The detection of alcohol consumption in liver transplant candidates (LTCs) and liver transplant recipients (LTRs) is required to enable a proper assessment of transplant eligibility and early management of alcohol relapse, respectively. In this clinical setting, urinary ethyl glucuronide (uEtG), the Alcohol Use Disorders Identification Test for Alcohol Consumption (AUDIT-c), serum ethanol, urinary ethanol, carbohydrate-deficient transferrin (CDT), and other indirect markers of alcohol consumption were evaluated and compared prospectively in 121 LTCs and LTRs. Alcohol consumption was diagnosed when AUDIT-c results were positive or it was confirmed by a patient's history in response to abnormal results. Alcohol consumption was found in 30.6% of the patients. uEtG was found to be the strongest marker of alcohol consumption (odds ratio = 414.5, P < 0.001) and provided a more accurate prediction rate of alcohol consumption [area under receiving operating characteristic (ROC) curve = 0.94] than CDT (area under ROC curve = 0.63, P < 0.001) and AUDIT-c (area under ROC curve = 0.73, P < 0.001). The combination of uEtG and AUDIT-c showed higher accuracy in detecting alcohol consumption in comparison with the combination of CDT and AUDIT-c (area under ROC curve = 0.98 versus 0.80, P < 0.001). Furthermore, uEtG was the most useful marker for detecting alcohol consumption in patients with negative AUDIT-c results. In conclusion, the combination of AUDIT-c and uEtG improves the detection of alcohol consumption in LTCs and LTRs. Therefore, they should be used routinely for these patients.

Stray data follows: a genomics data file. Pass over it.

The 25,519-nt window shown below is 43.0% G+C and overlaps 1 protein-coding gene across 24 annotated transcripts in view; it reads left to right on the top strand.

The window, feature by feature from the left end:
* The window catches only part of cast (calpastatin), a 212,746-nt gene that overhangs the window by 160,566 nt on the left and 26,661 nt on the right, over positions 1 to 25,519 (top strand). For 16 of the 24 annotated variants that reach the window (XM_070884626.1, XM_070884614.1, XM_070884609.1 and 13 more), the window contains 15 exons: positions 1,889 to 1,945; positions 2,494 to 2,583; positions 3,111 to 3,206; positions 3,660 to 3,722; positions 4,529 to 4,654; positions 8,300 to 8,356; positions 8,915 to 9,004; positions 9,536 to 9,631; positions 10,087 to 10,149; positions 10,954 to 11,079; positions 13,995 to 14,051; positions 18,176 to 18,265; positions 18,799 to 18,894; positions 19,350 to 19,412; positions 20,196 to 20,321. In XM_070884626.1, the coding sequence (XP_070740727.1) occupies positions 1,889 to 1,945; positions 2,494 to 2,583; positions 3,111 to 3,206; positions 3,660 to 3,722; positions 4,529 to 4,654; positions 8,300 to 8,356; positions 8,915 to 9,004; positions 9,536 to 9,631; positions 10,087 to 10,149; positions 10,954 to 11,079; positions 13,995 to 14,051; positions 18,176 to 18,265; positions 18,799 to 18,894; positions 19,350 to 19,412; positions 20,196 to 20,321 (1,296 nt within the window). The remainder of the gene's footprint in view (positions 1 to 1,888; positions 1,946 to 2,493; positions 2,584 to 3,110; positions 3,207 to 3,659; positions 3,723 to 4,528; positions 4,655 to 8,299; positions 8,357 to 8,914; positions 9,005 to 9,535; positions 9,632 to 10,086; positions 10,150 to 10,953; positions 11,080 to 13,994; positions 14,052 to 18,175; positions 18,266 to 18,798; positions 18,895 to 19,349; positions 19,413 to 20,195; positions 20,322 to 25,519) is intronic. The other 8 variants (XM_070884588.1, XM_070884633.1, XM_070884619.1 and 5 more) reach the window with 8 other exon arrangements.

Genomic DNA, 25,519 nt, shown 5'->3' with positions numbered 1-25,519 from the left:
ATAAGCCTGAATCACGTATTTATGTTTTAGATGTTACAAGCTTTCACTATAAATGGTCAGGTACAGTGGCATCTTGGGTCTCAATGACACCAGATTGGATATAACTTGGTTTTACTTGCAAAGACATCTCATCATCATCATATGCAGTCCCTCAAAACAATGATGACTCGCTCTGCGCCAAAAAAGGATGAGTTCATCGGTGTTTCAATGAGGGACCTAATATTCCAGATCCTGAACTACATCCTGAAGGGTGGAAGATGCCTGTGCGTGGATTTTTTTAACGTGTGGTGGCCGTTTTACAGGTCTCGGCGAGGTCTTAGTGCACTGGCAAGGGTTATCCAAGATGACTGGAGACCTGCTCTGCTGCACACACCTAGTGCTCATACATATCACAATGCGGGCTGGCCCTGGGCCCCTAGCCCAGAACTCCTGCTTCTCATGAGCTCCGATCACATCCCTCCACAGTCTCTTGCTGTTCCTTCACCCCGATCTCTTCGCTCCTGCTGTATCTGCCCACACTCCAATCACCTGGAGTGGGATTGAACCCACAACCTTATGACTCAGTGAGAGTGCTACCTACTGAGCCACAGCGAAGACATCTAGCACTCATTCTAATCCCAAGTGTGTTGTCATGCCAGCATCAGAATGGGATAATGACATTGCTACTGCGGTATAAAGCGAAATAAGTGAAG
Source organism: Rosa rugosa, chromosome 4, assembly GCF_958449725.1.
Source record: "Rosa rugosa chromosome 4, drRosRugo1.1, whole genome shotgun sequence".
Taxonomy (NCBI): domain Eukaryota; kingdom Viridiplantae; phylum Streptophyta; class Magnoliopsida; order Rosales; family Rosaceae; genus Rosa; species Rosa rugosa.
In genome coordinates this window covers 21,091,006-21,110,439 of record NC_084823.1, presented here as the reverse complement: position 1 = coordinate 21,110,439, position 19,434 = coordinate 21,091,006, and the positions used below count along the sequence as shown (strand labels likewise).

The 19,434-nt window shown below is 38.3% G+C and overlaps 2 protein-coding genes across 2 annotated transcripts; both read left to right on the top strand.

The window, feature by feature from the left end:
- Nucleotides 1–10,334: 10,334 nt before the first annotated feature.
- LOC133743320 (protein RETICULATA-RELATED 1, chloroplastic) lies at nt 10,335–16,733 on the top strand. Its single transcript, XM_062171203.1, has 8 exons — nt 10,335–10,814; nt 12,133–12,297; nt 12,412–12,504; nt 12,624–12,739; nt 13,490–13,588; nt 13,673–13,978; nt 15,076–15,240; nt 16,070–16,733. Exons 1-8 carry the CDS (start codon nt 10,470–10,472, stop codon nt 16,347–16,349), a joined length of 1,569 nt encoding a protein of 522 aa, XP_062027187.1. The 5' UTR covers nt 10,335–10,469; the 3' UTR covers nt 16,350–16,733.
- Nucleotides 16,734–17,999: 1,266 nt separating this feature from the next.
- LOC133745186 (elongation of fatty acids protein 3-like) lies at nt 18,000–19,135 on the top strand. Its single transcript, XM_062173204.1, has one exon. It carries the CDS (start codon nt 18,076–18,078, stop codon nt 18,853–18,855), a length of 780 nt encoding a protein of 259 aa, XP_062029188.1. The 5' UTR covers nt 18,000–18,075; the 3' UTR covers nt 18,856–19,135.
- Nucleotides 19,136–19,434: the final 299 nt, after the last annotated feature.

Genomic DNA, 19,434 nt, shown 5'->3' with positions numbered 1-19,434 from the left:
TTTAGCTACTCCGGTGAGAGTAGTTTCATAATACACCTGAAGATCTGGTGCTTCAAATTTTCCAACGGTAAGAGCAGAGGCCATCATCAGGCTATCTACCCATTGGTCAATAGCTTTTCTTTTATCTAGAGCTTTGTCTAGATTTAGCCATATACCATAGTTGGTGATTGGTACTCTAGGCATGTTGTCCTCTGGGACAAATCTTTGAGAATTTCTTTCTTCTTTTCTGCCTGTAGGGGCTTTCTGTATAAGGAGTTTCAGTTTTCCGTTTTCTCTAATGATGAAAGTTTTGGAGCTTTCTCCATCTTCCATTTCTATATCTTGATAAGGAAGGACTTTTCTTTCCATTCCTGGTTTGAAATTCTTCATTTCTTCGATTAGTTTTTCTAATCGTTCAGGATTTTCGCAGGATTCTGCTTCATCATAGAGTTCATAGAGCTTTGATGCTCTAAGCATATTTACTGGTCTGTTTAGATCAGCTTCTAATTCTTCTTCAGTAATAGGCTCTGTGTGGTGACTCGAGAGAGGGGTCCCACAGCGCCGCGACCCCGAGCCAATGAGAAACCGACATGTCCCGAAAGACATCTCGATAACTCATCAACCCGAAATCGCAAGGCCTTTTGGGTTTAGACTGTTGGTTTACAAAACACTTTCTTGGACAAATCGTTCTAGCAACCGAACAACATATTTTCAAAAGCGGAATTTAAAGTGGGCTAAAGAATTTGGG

© 2014 American Association for the Study of Liver Diseases.